Simple Audio Clean Up Question - Looking for opinions

Anonymous (not verified)

I've been lurking for a bit, but this is my First time posting here -

I make some real simple videos which I put on youtube, facebook, etc..., and up until this point, Windows Live Movie Maker has worked just fine for me

I wanted to improve my audio, so I upgraded my camera, and went to a wireless mic.

After shooting a few hours of video, I realized my camera's mic input (Canon T2 Rebel 550D) has a hiss. I have to send the camera for warranty repair, but in the mean time, I need to clean the hiss to use the footage already shot.

The hiss is veryconsistentin volume and frequency, and if I was doing this 20 years ago, I'd just use a parametric eq to remove it with no problem.

I was thinking about upgrading toPremierElements 10. My thought was I could clean the hiss with Elements, and pick up some additional capabilities for editing and titling at the same time

I'm basically looking for opinions: Will Elements work for me? Or is there a better option?

Thanks in advance

pseudosafari's picture
Last seen: 2 years 6 months ago
Joined: 01/19/2009 - 2:09am
Plus Member

I don't know for sure about Elements, but Adobe Soundbooth or Adobe Audition both could help with this. I only mention that because if you're interested in upgrading, you can look at the various Adobe Premiere Pro packages--some of them come with these audio tools. You won't be disappointed.

However, if you don't want to go that far, try exporting the audio of your videos to a separate .mp3 or .wav file, and editing that in the free audio program called Audacity. It probably has tools to fix your hisses and hums. I used that before I bought the Adobe package and it was pretty good.

Perhaps someone with specific knowledge of Elements can chime in here, though.

Good luck!

BruceMol's picture
Last seen: 3 months 2 days ago
Joined: 03/11/2008 - 10:35pm

Audacity does do a good job with hiss - but, hiss (in my opinion) is harder to clean up than humm because it's often in the vocal range and getting rid of it entirely (in audacity) also affects the sound of voices - goes all metalicy.

birdcat's picture
Last seen: 5 years 7 months ago
Joined: 10/21/2005 - 10:09am

The high end packages (Sound Forge, Audition, etc...) do the best but Sony Vegas started out life as an audio editing package and still does pretty well. As mentioned, many folks (myself included) use Audacity - It's powerful and works reasonably well. Another audio tool to look at is Levelator - a free utility that takes an exported AIFF or WAV file and does a really good job of creating a normalized audio file which is brought into the NLE to replace the original audio - you may want to start with Levelator, then run it through Audacity (Noise remover, high pass and notch filters come to mind), and finally with what your NLE has to offer (EQ & compression to name a couple).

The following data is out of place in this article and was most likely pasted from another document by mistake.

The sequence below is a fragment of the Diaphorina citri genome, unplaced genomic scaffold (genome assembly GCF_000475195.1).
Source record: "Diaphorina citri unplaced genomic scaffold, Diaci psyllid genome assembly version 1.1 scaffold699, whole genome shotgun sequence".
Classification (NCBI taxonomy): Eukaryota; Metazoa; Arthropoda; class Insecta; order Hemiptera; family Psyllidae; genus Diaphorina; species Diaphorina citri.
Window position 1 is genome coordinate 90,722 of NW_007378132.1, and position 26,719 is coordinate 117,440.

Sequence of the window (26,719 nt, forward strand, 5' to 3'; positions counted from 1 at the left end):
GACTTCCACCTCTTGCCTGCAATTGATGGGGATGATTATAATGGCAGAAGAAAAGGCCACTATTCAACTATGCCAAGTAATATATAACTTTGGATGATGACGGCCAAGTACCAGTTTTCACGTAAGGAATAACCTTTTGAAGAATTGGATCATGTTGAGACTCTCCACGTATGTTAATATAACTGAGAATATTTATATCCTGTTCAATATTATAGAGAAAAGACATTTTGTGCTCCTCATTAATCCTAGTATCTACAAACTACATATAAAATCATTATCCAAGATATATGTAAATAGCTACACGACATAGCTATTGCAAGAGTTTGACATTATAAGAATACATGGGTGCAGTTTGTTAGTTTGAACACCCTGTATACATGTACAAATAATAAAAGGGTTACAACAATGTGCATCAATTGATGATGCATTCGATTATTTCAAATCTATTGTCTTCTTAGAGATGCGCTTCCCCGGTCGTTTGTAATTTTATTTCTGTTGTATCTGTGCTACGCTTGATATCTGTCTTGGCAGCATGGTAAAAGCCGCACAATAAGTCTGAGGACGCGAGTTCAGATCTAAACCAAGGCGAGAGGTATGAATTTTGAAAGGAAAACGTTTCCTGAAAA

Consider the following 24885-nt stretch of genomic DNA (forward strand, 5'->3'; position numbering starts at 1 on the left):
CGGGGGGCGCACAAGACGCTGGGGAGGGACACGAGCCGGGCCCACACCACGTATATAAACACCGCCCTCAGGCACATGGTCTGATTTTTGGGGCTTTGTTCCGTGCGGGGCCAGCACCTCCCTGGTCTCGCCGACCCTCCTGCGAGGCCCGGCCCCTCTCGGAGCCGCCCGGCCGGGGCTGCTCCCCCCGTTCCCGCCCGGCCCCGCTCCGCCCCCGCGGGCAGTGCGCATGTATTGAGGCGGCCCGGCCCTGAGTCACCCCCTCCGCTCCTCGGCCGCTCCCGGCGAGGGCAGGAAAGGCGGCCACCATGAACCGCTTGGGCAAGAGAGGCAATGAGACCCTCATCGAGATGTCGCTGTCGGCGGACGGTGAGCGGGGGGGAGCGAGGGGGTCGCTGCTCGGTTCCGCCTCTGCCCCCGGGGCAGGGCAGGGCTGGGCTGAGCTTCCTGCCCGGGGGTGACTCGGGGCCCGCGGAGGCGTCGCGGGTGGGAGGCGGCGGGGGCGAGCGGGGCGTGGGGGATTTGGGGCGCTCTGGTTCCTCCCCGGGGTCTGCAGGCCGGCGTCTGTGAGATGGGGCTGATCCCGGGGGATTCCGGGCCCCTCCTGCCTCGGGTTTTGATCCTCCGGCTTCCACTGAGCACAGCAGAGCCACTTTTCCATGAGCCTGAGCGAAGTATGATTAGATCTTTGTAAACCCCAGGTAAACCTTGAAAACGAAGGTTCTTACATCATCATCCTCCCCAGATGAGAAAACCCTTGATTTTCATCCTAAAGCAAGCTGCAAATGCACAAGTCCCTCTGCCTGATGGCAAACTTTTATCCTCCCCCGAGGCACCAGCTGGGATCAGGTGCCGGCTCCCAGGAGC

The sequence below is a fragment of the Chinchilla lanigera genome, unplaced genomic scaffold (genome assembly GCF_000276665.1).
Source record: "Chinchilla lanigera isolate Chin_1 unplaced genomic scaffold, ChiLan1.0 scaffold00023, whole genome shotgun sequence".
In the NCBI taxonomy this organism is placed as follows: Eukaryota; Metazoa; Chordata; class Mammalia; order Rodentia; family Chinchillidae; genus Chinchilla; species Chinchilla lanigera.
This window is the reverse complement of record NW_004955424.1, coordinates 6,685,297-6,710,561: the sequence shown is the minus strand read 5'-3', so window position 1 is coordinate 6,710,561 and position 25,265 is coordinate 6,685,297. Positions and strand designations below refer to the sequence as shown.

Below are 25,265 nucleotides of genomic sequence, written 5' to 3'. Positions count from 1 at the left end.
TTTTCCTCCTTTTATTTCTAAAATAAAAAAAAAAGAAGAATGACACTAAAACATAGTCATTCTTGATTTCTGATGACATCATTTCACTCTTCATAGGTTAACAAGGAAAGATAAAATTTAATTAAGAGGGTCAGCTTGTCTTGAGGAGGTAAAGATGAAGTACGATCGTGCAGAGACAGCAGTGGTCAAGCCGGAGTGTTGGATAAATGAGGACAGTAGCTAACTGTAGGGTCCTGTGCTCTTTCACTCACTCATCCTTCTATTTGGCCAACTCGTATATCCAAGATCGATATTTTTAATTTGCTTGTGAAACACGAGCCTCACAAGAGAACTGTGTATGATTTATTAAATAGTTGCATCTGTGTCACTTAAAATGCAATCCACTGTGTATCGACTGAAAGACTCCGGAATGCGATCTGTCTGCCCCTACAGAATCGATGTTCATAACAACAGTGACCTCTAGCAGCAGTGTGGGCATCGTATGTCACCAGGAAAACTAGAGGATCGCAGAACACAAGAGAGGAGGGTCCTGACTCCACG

Bruce Paul 7Squared Productions

artsmith's picture
Last seen: 3 weeks 2 days ago
Joined: 03/02/2011 - 9:06pm

I have used 'Magix Audio-Cleaning Lab' for years, my version being v15. I understand it was conceived originally for those restoring the sound on old audio-tapes, viny records, and such-like. The 'cleaning' functions feature a digital sampling setup controlled by a 'wizard' which makes the procedure very simple, foolproof and sure-fire with a very simplelearning-curve.The principle calls for the operator to find a short portion of the audio which contains the unwanted signal only. 'Sample' from that, and usespectral subtraction to remove that unwanted component from the duration of the sound segment as a whole. I have used a number of similar programmes, but this one removes many unwanted noises as clean-as-a-whistle, first-time.

As an illustration; I record my commentaries, direct-to-mic. from in front of my computer, which has extra cooling, and so, is nosier than most. Because that noise is constant, and therefore true to a single sampling, my first step is to do a sampling from the commentary, (in 'wav' format) and do a bulk subtraction from the entire duration of the recording, before any further processing. The software can also be used to get rid of any unwanted noise which is of a fairly constant level and pitch over a period of time, including, the throbbing of diesel engines, rain on the roof, the sounds of surf fromseaside recordings, (where surf is not wanted, that is), and almost any variety of hum, hiss or so-on.

As a bonus, there is a spectrograph-based add-on, which gets rid of intermittent noises as well and helps no end when 'bringing-forward' low level background sounds which are wanted. So, basically, in the single package, you have the best of both applications.

Ian Smith

Dunedin. New Zealand

MediaFish's picture
Last seen: 4 years 9 months ago
Joined: 05/25/2011 - 2:06pm

Try MP3 Editor Free -

I use the free version with great success. The pay version is even better. I also use Adobe Audition and a few others but there hasn't been anything that I can't handle between MP3 Editor and Audition.

The best part about MP3 Editor is the free version - which will do just about everything needed for most audio quick fixing.

Jeff Media Fish Productions